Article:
In his preface to an American edition of his poems, D. H. Lawrence contrasted the “measured gem-like lyrics” of Shelley and Keats with the kind of poetry he himself wrote and admired: a poetry of “living plasm” with “nothing crystal, permanent”. Seamus Perry reads a new edition of Lawrence’s collected Poems and finds that, though some might wish for less, taking Lawrence the poet all in all is important to seeing “the very odd sort of writer of verse he was”: one whose poetry claims for itself “the unanswerable quality of merely being possessed by the life-forms it celebrates”. Lawrence was briefly associated with Imagism, and it is to that vastly influential movement and its offshoots that we owe what Graeme Richardson identifies as the three “sacred tenets” of modern poetry. And these allow little room for the sacred, or for religious faith – faith such as that professed by Christian Wiman, a poet and until recently the Editor of Poetry (Chicago), who at the age of thirty-nine was found to have a rare and incurable cancer. But according to Richardson “the profound truth” in Wiman’s latest book, a memoir, has less to do with illness or belief than with his “mistrust of writing, his meditative, circling suspicion of his vocation as a poet”. Paul Griffiths, reviewing the new book by the Hungarian László Krasznahorkai, finds that it is about, precisely, “the presence of the infinite, the sacred in human affairs – or its absence”; and that in it Krasznahorkai tells “the same story as always: that we live in a disgraced world”.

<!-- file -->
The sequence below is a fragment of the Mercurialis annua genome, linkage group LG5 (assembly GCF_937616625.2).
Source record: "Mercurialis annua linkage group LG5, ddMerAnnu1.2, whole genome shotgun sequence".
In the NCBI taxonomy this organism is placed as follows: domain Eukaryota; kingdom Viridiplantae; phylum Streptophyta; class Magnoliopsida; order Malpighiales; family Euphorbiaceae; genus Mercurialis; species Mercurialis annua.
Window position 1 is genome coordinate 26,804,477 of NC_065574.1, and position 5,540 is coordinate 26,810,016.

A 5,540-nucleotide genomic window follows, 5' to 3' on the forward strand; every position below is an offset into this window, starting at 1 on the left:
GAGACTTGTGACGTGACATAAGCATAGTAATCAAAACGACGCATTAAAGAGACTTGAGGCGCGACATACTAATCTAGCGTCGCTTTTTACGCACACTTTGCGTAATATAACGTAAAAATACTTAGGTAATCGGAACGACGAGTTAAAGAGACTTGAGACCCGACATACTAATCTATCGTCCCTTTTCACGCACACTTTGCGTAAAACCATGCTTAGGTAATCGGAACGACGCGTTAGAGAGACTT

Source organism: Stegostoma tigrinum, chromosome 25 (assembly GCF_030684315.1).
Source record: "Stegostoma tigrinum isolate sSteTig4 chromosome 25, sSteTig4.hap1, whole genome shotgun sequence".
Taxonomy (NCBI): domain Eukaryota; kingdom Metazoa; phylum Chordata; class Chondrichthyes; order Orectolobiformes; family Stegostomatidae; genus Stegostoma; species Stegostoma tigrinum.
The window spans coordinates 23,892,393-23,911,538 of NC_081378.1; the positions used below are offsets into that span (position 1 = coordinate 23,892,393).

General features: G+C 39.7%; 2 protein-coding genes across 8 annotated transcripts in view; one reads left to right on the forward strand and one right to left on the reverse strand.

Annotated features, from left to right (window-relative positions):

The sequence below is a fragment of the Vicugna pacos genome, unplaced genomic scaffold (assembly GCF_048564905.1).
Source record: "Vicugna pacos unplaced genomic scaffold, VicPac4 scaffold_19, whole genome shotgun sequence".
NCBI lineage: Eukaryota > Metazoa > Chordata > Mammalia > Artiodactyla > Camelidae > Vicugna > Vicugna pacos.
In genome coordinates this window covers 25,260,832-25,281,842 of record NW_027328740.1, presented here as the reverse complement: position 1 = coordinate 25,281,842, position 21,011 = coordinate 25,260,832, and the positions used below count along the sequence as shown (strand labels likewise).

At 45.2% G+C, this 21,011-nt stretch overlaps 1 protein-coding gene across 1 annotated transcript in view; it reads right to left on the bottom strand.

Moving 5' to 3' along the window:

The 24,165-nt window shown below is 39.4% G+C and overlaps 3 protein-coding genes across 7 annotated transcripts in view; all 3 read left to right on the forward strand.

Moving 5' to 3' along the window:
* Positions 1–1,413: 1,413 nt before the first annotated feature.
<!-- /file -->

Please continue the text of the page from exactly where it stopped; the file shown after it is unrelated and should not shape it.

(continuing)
From a position which sought to marry psychoanalysis, Martin Buber and sociology, Erich Fromm achieved immense popularity and success with books such as Escape from Freedom and The Art of Loving. He never, though, “achieved his primary political goal of lasting international peace sealed by love”. According to our reviewer Paul Reitter, the wait for a major biography, at least, “is over”. The wait is over, too, for Morrissey’s autobiography – “ornate, windswept, elusive yet never tricksy”, and sometimes delivering vitriol “via a hose”, it will not, says Gwendoline Riley, disappoint his loyal following.